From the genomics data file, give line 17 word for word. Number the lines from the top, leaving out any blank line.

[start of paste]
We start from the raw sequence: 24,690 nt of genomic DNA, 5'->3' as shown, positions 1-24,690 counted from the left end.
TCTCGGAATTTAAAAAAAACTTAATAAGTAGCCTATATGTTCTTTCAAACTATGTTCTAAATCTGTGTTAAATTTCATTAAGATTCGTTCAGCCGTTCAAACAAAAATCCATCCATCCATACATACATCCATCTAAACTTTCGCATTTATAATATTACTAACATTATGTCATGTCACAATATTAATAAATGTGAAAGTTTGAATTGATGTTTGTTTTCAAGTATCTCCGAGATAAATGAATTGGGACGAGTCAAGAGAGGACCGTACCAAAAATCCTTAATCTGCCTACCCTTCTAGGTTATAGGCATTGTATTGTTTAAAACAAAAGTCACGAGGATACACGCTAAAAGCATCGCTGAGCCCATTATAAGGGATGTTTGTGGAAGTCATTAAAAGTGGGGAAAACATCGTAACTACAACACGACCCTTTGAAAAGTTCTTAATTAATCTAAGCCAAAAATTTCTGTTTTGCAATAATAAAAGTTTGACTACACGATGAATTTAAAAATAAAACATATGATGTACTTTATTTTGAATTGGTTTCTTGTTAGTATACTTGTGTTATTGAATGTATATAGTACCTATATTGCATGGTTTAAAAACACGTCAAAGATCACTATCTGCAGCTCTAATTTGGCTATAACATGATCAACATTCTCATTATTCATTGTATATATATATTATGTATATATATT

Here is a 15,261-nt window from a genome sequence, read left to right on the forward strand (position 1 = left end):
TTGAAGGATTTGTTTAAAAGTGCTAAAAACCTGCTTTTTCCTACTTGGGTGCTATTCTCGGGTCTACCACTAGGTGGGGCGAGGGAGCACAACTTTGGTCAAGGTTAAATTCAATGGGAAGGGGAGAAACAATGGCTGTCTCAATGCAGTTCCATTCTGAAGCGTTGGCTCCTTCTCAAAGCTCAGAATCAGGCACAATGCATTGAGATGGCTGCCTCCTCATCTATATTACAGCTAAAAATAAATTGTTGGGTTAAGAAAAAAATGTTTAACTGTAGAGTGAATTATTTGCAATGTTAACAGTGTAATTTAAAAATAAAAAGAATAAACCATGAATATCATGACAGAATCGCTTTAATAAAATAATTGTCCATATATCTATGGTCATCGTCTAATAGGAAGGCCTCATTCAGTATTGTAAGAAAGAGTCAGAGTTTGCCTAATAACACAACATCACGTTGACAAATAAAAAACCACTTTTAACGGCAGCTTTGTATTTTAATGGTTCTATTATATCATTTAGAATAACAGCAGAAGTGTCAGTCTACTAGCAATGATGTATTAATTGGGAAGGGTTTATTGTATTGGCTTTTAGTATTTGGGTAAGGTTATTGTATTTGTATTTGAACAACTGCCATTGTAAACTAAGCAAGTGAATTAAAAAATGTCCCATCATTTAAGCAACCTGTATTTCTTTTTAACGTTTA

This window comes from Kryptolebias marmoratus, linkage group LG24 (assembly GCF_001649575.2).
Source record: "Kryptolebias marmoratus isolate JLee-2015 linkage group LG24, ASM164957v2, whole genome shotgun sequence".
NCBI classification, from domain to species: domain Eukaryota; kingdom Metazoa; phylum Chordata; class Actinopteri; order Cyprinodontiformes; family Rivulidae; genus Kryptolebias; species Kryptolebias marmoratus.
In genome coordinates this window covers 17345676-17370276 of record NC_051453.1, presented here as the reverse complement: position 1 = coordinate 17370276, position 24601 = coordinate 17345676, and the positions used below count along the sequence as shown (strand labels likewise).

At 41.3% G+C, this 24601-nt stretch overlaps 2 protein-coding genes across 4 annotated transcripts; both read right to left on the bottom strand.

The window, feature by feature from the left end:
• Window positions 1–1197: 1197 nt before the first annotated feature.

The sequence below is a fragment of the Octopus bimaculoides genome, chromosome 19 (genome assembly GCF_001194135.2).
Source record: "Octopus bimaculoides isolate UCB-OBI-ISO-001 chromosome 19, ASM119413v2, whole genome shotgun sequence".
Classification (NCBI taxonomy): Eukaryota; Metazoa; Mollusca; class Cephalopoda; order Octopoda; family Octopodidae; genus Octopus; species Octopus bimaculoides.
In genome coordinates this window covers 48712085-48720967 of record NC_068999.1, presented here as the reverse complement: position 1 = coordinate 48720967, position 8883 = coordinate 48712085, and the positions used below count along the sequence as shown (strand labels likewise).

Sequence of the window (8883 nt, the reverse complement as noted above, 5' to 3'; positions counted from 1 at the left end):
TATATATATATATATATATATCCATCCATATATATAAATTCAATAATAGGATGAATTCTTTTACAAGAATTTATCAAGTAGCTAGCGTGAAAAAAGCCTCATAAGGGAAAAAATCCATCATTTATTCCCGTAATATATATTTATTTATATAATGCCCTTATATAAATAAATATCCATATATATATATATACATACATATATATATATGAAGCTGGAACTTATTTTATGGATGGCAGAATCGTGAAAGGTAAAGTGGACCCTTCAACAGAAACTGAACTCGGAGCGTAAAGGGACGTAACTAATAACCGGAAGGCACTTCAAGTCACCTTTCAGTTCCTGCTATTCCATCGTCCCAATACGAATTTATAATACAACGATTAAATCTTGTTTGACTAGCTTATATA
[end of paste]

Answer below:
TATATATATATATATATATATCCATCCATATATATAAATTCAATAATAGGATGAATTCTTTTACAAGAATTTATCAAGTAGCTAGCGTGAAAAAAGCCTCATAAGGGAAAAAATCCATCATTTATTCCCGTAATATATATTTATTTATATAATGCCCTTATATAAATAAATATCCATATATATATATATACATACATATATATATATGAAGCTGGAACTTATTTTATGGATGGCAGAATCGTGAAAGGTAAAGTGGACCCTTCAACAGAAACTGAACTCGGAGCGTAAAGGGACGTAACTAATAACCGGAAGGCACTTCAAGTCACCTTTCAGTTCCTGCTATTCCATCGTCCCAATACGAATTTATAATACAACGATTAAATCTTGTTTGACTAGCTTATATA